We look at who ranked where for the term 'Royal Wedding'
All eyes were focused on the Royal Wedding last month, but how did websites in the UK use the big occasion to their advantage? Exclusive research from theEword's MD Al Mackin reveals exactly which sites' search engine optimisation strategies enjoyed a happy marriage with the big day, and which were left standing at the altar.
(All data taken on 2nd May 2011)
|Site||Google UK Ranking for Term 'Royal Wedding'||Total Pages on Site1||Royal Wedding Pages on Site2||Total Inbound Links3|
1Total pages on the listed domain (source: Google)
2Total number of pages that have the primary keyword in the URL (Source: Google)
3Total number of inbound links (Source: Yahoo)
The official Royal Wedding website comes out on top, perhaps unsurprisingly. It has achieved this position in no small part through using the primary keyword 'Royal Wedding' in the site URL. This technique has also been used by unofficial sites theroyalweddingwilliamkate.com and royalwedding.yahoo.com, which gained ranking positions 4 and 8 respectively. What's interesting to note is how both have achieved high positions despite having a relatively low number of inbound links. Google clearly still sees the inclusion of the keyword in the URL as a big factor when presenting search results.
What's more, the chart above shows that the official Royal Wedding site ranked first despite coming up short against larger rivals in almost every category. We can safely assume that the sheer amount of content relating to the wedding saw Google look very favourably upon it.
One big surprise in the data is the fairly poor showing among newspaper websites. The Telegraph, the Guardian and the Daily Mail take positions 3, 9 and 10. The Guardian particularly could have made gains here when its inbound links (second only to the BBC among the top ten sites) and total pages are taken into account. Considering the success of the sites with the primary keyword contained in the URL, it's fair to conclude the Guardian did not place quite as much emphasis on placing the primary keyword in the URLs of its news coverage.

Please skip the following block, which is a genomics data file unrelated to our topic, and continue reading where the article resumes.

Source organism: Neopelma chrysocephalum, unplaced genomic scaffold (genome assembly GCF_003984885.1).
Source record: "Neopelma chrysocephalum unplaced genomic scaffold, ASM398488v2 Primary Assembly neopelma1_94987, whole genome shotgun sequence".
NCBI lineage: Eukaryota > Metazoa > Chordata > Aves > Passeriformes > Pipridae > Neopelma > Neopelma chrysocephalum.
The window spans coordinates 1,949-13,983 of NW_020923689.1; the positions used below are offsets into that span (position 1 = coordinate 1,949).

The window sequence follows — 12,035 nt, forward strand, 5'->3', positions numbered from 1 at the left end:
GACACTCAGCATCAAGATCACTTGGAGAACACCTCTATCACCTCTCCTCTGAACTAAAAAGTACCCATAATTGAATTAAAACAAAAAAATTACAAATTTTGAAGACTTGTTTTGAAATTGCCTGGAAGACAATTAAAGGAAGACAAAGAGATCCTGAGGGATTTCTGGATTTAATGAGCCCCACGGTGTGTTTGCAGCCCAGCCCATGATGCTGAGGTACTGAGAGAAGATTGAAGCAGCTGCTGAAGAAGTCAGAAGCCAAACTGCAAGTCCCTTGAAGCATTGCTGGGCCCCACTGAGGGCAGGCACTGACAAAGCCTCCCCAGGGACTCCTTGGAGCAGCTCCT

A good level of quality among its inbound links along with a large volume of related pages saw the Telegraph rank highly, a factor that also contributed to the success of Direct.gov.uk. This is primarily the same reason why the BBC – with a whopping 24 million links – ranks second.
The losers are the Sun, the Times and the Mirror. The Sun, particularly, had up to 1 million more inbound links than the websites in places 11 to 14, so should be disappointed with its poor showing here.
So what can be taken from these figures? Mainly that being an 'authority' site with inbound links garners good search results. Of course, as is the case with Londonist.com (one of the weakest sites on the list), flukes do still occur, but the importance of link-building when developing a strong SEO presence cannot be denied. However, despite claims to the contrary, Google clearly still places a significant premium on URLs containing relevant keywords. Even after the recent Google Panda update, it would appear the fundamentals of SEO best practice remain largely the same.